How I approach change
Psychotherapy and coaching have to do with change. An individual comes to meet me and what they are basically asking is how they can make a change to themselves or to their life. Sometimes the awareness that making a change to our lives derives from making a change to ourselves is not there yet, but the person who comes to the door of therapy or coaching and crosses the threshold of entering of their own volition is close to finding that out for themselves.
The most important step has already been made by asking for the first session. That action has in it the awareness (albeit not in these words) that “I am not a “self-preservation” system” and “I am not everything to myself”. Instead, there is the basic awareness (again not in these words) that “I am a relational human being that needs some kind of interaction which will help me make changes”. Everything can now happen since one is open to another.
[Of course it is a vulnerable position to be in and a qualified professional is required on the other end – so I will write below my values and in particular respect and confidentiality]
I think this is the place where I need to quote someone… And yes I will. Martin Buber has said that “Through the Thou, a man becomes I” which I have found out to be a fact of life.
So how does change happen?
I abide by the paradox of change which basically says things like:
- Change happens anyway,
- Change is standing still
- You can’t cross the same river twice.
What this means for me and how I work, is that I need to stay with what is, what I currently have in my life and who I currently am and look at that in an honest and compassionate way. Not as an exercise of judgement or in a guilt-inducing way but as a simple observation exercise or an exploration towards self-discovery.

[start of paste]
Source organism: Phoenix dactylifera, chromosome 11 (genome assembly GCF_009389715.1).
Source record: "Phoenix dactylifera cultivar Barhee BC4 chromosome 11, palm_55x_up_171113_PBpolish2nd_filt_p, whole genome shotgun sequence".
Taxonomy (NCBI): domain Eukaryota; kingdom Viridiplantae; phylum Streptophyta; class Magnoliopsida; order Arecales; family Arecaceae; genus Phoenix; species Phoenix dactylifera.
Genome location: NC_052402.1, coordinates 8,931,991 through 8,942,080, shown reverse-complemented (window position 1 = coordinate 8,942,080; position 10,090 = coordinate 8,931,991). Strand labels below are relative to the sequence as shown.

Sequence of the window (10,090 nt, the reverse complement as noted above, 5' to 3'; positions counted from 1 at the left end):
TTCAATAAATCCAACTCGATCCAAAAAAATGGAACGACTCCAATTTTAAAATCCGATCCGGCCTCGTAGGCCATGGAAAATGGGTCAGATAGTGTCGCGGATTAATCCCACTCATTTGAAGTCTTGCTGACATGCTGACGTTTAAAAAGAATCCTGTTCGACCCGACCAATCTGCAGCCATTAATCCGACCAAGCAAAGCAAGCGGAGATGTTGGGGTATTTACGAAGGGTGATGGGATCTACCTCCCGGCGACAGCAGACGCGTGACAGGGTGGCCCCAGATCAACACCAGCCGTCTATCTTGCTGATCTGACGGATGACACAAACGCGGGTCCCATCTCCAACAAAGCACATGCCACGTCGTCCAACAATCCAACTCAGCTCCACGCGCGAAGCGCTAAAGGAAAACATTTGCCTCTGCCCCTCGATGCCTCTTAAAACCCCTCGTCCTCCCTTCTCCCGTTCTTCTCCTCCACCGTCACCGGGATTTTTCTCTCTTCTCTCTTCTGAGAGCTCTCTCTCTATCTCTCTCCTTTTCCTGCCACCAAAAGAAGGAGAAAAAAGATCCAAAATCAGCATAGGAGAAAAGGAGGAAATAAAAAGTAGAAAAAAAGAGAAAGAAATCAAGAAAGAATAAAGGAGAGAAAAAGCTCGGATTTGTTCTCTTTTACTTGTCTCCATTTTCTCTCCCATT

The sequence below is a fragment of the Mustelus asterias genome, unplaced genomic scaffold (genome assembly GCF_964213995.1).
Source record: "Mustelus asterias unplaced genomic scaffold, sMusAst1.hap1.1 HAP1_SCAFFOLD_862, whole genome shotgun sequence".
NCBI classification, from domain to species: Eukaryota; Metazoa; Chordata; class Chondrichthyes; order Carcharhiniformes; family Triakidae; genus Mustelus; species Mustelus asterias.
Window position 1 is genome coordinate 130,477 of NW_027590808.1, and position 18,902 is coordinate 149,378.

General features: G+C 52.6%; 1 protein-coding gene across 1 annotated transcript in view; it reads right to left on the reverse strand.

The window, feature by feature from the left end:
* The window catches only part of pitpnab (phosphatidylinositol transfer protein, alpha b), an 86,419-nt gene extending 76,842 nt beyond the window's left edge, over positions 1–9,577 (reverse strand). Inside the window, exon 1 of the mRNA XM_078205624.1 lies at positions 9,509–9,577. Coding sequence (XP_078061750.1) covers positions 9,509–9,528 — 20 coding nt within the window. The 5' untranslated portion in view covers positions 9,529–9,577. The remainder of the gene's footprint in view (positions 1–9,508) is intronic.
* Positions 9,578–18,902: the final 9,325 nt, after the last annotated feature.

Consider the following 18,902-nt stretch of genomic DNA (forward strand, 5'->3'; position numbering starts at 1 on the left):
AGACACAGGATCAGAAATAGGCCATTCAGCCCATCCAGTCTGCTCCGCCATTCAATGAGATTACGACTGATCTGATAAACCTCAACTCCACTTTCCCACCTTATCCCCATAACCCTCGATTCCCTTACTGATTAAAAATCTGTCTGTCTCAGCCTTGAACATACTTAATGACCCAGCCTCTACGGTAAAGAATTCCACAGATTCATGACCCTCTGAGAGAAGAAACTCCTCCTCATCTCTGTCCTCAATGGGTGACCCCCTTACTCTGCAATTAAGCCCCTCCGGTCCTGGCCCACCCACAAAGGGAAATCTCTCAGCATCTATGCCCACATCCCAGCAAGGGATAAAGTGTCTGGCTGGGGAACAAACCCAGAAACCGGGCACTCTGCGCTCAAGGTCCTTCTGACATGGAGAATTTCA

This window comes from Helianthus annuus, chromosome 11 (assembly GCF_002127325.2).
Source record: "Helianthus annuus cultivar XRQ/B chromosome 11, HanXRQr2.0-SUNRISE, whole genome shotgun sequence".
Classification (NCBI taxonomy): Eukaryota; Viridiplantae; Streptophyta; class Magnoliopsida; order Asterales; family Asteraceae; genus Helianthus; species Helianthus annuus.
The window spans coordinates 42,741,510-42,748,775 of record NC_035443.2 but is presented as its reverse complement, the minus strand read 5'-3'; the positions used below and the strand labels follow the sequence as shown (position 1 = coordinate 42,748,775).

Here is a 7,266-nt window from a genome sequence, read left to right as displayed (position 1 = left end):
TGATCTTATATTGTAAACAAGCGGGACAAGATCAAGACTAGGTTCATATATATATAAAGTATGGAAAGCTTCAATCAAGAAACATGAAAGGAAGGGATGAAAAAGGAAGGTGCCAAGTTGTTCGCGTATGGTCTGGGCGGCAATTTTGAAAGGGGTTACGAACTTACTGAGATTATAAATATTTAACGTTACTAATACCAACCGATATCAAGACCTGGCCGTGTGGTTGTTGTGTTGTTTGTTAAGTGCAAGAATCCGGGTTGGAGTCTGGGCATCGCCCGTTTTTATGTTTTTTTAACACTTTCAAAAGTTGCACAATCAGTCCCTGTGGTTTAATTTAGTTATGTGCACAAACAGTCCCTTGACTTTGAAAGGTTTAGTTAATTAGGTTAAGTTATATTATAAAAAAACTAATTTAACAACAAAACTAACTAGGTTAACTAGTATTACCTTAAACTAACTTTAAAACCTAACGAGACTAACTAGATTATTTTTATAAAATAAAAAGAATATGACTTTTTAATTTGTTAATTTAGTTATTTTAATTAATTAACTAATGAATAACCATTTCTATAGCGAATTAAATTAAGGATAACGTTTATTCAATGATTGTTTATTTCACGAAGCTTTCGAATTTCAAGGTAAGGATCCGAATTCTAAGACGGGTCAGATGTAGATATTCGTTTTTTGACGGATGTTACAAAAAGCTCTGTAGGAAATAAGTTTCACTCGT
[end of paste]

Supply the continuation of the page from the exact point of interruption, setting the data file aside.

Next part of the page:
What this kind of observation exercise in a relational context does, is that it creates space by clearing what is not needed – evade tactics, resistances, fighting back, fighting against, flying away from, giving in and all other energy draining things we do to ourselves. And since it is so difficult to see ourselves for who we are since we all have blind spots, the Other is essential in making change happen by standing still with us.
So what are my values to make this change happen?
Respect would be my number one, and what this basically says is that I will not go somewhere you are not willing to go. I might challenge you, but you are totally free to say no and state you don’t want to discuss something further. I will listen to that without you having to repeat yourself.
Confidentiality is a part of respect but makes something more clear. I will not share your information unless there is a danger to your life or the life of others. You can share whatever you want with whomever you want, but rest assured that I will only share anonymously some info for supervision or case studies but no one will be able to put a name or face behind such a story as personal data is kept confidential.
Openness is the final value I will mention here because I don’t want to bore you when reading this. It has to do with me being open to listen, to be influenced and to be moved and open to provide feedback to you when it serves the purpose of healing, change or learning.
Photo by Paul Csogi on Unsplash